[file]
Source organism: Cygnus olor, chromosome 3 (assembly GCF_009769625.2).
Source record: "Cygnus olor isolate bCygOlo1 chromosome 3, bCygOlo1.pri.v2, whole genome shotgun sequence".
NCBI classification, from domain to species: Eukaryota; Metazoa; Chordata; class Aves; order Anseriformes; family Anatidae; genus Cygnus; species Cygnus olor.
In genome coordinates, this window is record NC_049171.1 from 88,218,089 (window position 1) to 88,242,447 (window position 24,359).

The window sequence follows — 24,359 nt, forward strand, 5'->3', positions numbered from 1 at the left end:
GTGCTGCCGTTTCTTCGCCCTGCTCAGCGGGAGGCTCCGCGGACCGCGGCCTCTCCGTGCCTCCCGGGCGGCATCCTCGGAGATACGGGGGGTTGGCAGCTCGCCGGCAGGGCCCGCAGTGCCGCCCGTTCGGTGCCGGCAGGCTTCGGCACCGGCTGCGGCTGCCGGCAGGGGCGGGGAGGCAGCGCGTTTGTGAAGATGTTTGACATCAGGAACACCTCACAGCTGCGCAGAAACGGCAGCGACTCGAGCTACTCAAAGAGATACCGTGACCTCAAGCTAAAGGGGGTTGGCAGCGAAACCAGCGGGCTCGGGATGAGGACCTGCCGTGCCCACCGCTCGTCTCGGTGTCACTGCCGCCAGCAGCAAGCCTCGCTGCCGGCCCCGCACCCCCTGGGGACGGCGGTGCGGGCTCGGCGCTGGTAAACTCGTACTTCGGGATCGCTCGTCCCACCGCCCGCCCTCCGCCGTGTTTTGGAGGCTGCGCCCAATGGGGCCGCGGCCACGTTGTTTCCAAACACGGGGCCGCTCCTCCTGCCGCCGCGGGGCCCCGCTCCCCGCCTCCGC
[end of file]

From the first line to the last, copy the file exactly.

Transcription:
Source organism: Cygnus olor, chromosome 3 (assembly GCF_009769625.2).
Source record: "Cygnus olor isolate bCygOlo1 chromosome 3, bCygOlo1.pri.v2, whole genome shotgun sequence".
NCBI classification, from domain to species: Eukaryota; Metazoa; Chordata; class Aves; order Anseriformes; family Anatidae; genus Cygnus; species Cygnus olor.
In genome coordinates, this window is record NC_049171.1 from 88,218,089 (window position 1) to 88,242,447 (window position 24,359).

The window sequence follows — 24,359 nt, forward strand, 5'->3', positions numbered from 1 at the left end:
GTGCTGCCGTTTCTTCGCCCTGCTCAGCGGGAGGCTCCGCGGACCGCGGCCTCTCCGTGCCTCCCGGGCGGCATCCTCGGAGATACGGGGGGTTGGCAGCTCGCCGGCAGGGCCCGCAGTGCCGCCCGTTCGGTGCCGGCAGGCTTCGGCACCGGCTGCGGCTGCCGGCAGGGGCGGGGAGGCAGCGCGTTTGTGAAGATGTTTGACATCAGGAACACCTCACAGCTGCGCAGAAACGGCAGCGACTCGAGCTACTCAAAGAGATACCGTGACCTCAAGCTAAAGGGGGTTGGCAGCGAAACCAGCGGGCTCGGGATGAGGACCTGCCGTGCCCACCGCTCGTCTCGGTGTCACTGCCGCCAGCAGCAAGCCTCGCTGCCGGCCCCGCACCCCCTGGGGACGGCGGTGCGGGCTCGGCGCTGGTAAACTCGTACTTCGGGATCGCTCGTCCCACCGCCCGCCCTCCGCCGTGTTTTGGAGGCTGCGCCCAATGGGGCCGCGGCCACGTTGTTTCCAAACACGGGGCCGCTCCTCCTGCCGCCGCGGGGCCCCGCTCCCCGCCTCCGC